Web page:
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In Photoshop Elements 9 Essential Training, Jan Kabili highlights the key features of this comprehensive image organization and photo enhancement application. She shows how to correct and enhance photographs, and how to organize a growing collection of digital photos. The course also explains how to use photos in creative projects like photo books, calendars, and greeting cards, and how to share work online and in print. Exercise files accompany the course.
The text search field in the Organizer offers one place from which you can search all of the different pieces of text associated with a file, everything from the file name to keyword tags and even to dates. If you're following along, make sure that you can see both the dates and the file names under your photo thumbnails in the targeted folder. If you can't, go up to the View menu and make sure Details and Show File Names are checked, as I explained in an earlier movie. Now I am going to apply a keyword tag to some of these photos.
I will select the photos here in the media browser by clicking on one and then holding the Ctrl Key and clicking on the others. I am going to select all the photos, except this one called Candle. And then I'm going to go over to Keyword Tags panel where I created a keyword tag Flag in an earlier movie. If you're following along and you don't have that tag, you can make it now by going up to the plus symbol here and choosing New keyword tag. I am going to take that tag and drag it onto one of the selected photos to apply the Flag tag to all of these photos, with the exception of this one that I didn't select.
And then I will click in a blank area to deselect all of them. Now let's see how text search works. I'm going to go up to the text search field at the top left and click in that field, and I'm going to type a search query. I will type the word flag, Elements returns and response to that query, which is all of the photos that have the word flag either in their file names, like these, and or, in the keyword tags that I have applied. So here I have a file called waving. jpg, but it's responsive to the search, because it has the keyword tag Flag.
By the way, because I'm in folder location view, the text search searches and returns photos that are just located in the highlighted folder, but if I switched over to Thumbnail View from the Display menu at the top of the screen, then the text search feature would search my entire catalog. and it would return more photos as you see here. I'm going to go back to folder location view; because I want to show something else you can do with text search. and that is to search by date. If you remember the date on which photos were taken or a scan made, you can use text search to find that image by typing the date into the text search field.
I am going to do that now, clicking here and highlighting the word flag, and then I will just type over it with a date. I am going to type 7/27/2010 and the response to that data query is these two photos which I took on that date. Another thing I can do with text search is to limit the text that is searched to just keyword tags. So if I go up to the text search field and I highlight that date, and then I type over it. Beginning to type the word flag, as soon as I do, Elements goes out and looks for keyword tags that start with those letters, and it finds only one, the keyword tag flag.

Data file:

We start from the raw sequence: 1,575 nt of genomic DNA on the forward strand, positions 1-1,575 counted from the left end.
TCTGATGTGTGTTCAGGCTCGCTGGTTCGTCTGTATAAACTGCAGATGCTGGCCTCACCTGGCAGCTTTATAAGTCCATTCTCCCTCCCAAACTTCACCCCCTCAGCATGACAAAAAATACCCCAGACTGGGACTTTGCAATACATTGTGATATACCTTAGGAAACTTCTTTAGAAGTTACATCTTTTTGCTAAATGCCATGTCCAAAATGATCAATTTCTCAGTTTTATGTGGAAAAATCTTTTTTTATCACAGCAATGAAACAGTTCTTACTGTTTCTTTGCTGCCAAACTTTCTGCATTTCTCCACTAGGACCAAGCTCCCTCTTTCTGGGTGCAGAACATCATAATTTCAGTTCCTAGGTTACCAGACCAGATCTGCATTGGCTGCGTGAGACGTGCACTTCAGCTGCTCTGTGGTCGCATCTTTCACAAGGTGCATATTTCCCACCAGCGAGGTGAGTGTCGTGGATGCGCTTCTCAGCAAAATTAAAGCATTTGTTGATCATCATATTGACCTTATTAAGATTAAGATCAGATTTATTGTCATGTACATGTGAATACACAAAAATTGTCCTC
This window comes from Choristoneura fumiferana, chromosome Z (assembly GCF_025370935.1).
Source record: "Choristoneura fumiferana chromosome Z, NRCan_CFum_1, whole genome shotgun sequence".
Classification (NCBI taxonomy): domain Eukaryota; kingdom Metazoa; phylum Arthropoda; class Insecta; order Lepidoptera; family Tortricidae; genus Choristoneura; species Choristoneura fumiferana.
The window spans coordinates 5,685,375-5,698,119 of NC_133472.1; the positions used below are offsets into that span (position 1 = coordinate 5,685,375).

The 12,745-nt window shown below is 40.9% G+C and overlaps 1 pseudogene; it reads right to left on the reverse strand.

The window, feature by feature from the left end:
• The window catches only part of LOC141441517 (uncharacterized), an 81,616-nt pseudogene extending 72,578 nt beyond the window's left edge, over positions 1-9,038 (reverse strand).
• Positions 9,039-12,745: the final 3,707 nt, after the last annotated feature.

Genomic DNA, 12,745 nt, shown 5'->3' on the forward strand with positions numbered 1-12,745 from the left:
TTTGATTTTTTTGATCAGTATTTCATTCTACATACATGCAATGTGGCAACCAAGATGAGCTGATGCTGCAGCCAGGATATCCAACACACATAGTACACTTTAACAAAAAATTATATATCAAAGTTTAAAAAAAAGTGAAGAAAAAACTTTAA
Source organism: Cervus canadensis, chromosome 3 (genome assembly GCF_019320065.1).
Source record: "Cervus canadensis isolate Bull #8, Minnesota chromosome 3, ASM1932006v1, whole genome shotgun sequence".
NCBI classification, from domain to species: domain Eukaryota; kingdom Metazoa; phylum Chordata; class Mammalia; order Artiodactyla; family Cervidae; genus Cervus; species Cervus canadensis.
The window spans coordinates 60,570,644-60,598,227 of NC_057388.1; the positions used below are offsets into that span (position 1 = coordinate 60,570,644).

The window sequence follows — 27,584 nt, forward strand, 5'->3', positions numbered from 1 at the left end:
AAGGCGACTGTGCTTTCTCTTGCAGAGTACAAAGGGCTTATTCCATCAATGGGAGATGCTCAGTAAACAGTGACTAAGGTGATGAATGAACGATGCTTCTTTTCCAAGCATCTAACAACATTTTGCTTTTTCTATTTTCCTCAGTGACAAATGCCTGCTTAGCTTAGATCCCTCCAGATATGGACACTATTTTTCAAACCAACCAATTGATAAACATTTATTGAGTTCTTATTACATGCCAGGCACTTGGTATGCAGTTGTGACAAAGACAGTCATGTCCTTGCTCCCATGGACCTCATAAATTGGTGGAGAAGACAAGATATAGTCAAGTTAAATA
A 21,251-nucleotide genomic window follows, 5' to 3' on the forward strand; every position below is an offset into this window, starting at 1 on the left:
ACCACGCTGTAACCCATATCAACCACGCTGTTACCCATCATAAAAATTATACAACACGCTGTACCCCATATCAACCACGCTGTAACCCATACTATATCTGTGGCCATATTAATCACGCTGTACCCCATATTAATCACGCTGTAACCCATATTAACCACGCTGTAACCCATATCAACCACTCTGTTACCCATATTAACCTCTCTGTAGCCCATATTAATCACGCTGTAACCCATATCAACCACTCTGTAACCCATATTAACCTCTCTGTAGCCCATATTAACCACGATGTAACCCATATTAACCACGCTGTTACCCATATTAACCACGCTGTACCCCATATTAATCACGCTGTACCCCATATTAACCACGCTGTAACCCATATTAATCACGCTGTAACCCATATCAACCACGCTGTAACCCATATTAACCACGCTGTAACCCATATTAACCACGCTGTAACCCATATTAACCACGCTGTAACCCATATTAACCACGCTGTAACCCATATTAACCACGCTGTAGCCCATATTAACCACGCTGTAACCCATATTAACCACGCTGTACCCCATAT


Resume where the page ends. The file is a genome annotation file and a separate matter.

Now remember when I typed flag there last time, all of the text associated with my photos was searched, including the file names, but if I just click on this dropdown tag for Flag, then my search is different. I'm only searching tags as you can see here, and so these are the files that are responsive to that search, all of the files in the target folder that have a keyword tag Flag, regardless of whether the word flag is or is not in the name of the file. Another thing I can do with text search is conjunctive searches.
So let's say that I want to see all of the photos that are tagged with the keyword tag Flag that were taken in the year 2009. I will leave that part of the query in the text search field and then I will type, and 2009, and there's the response to my search, all of the photos that have the keyword tag Flag and a date in the year 2009. I think one of the most useful features of text search is that I can save a query as a smart album, a feature I explained in an earlier movie.
As you know from that movie, a smart album automatically populates itself with photos that conform to rules that I set up, and then it will automatically update itself in the future with any new photos that I add to the catalog that meet the same rules. So for example, I can set up a smart album that will use this as a rule, that will include all photos that have the keyword tag Flag and a date in the year 2009. To do that I've come to the Find bar here, click on the Options menu and choose Save Search Criteria As Smart Album.
Then here in the Create Smart Album dialog box, I will just give the new smart album a name, I will call this one Flags 2009, and I will click OK. That creates a brand new smart album over here in the Albums panel, and that smart album is selected, so that only the photos that are now in that album can be seen here in the media browser. And if I were to add another photo taken in 2009 that I tagged with the keyword tag Flag, the Smart Album would be automatically updated with that photo.
Of all the different ways to find photos in the Organizer, I really think that text search is among the easiest to learn and the most efficient to use. You can use it to do all your searches from one field and you can search all the text associated with a file from this one field and you can even save that search as a Smart Album that automatically updates in the future.
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